The full spectrum from the Oklahoma Sooners’ 31-24 win over the Utah State Aggies in the season opener:
Um, what was that?
All the talk coming out of camp in the preseason had OU’s sophomore quarterback elevating his game from an up-and-down season in 2009. Instead, Jones looked like the same old confused kid against a defense that no one will mistake for the Purple People Eaters.
In his defense, Jones shouldn’t be blamed for the last of his two interceptions, which was deflected at the line of scrimmage into the waiting arms of linebacker Junior Keiaho. Even so, the Sooners’ signal caller way way off-target all evening and indecisive in the pocket. He locked on to one receiver all night, and if that wasn’t there, it likely meant a wasted play, or worse
Whether he’s having trouble making his progressions or dealing with the pass rush, Jones simply has to improve at getting the ball out quickly. There will be talk in Norman of making a move under center, but that may be premature.
How else to describe the two 15-yard penalties drawn by linebacker Tom Wort in the span of five plays during the second quarter?
While OU seemed to play a crisper game overall than it usually did last season, the brain locks that plagued the team last year did rear their head on occasion. Wort’s post-play personal foul giving the Aggies an automatic first down on what would have been fourth down and a mile to go late in the second quarter was the most egregious example.
Second and Third Quarters
It’s a familiar story if you’ve paid close attention to the Sooners in the last decade: The Sooners play with their hair on fire to start, then let down as a game wears on. OU went up 21-0 before surrendering 24 points combined to the Aggies in the second and third periods.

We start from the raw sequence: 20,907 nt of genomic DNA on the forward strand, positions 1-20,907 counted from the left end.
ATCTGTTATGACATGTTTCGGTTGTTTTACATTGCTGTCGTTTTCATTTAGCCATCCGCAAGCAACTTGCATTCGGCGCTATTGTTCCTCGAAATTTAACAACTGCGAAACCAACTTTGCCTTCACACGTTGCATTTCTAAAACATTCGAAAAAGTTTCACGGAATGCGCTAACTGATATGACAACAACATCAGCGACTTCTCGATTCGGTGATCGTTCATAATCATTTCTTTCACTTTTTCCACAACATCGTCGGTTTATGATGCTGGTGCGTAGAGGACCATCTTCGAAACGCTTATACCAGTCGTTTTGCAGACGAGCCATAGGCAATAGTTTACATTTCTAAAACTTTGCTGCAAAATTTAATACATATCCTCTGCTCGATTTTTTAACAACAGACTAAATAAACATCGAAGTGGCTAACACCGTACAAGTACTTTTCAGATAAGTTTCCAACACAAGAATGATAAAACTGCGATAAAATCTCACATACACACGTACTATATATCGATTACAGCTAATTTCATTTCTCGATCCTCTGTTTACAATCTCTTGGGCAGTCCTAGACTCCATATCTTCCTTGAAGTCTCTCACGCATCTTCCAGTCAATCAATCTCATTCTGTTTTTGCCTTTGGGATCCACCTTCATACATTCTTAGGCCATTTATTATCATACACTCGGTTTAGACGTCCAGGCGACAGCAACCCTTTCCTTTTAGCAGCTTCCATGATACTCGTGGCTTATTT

Maybe it’s a matter of just being too high to start the game. Maybe it’s a problem with adjustments. Whatever it is, the rhythm of an OU game is as predictable as…
Nothing new here.
To a degree, the defensive backs probably deserve a bit of a pass. If a quarterback has enough time, he’s going to find open receivers. USU QB Diondre Borel did a great job Saturday night eluding the rush and scrambling to find open receivers. Demontre Hurst, Quinton Carter and Jamell Fleming all came up with interceptions as well.
However, when a WAC squad throws for 340 yards on you, it kinda suggests there’s a problem. Fleming, in particular, provided his fair share of WTF moments. Standout Jonathan Nelson also had a somewhat rough night, which was very surprising.
The Offensive Line
The front five weren’t lining up across from Ndamukong Suh and Michael Strahan. Still, they paved the way for 247 yards rushing (net 205), which was far better than anything last year’s group mustered.
Landry Jones was sacked three times, but I don’t recall any that weren’t of his own making.
Just making it on the field for the first game was a huge accomplishment for OU’s most experienced defensive tackle.
Generally the newbies acquitted themselves pretty well Saturday night.
With OU going with five DBs in its base defense, safety Tony Jefferson got a start in his first game and ended the evening with four tackles. Kenny Stills snagged three balls for 34 yards in his debut. When OU went out of the I formation, fullback Trey Millard proved to be a strong lead blocker for Murray.
Didn’t sound like there were any of signficance.
DeMarco Murray and Ryan Broyles
Judging by Saturday’s action, these two veterans are going to have to carry the offense for a bit.
If Broyles keeps this up, he will stake his claim to being the best wideout in the nation. The Norman native caught everything in his vicinity against USU and simply could not be stopped.
As for Murray, I’ve made my skepticism about his ability to be the focal point of OU’s offense pretty clear. His performance last night went a long way towards silencing those doubts. For a little perspective, 35 carries is nine more than his previous career high.
Even better, Murray hit the holes with confidence and finally displayed some of the burst that has been missing from his game for a while now.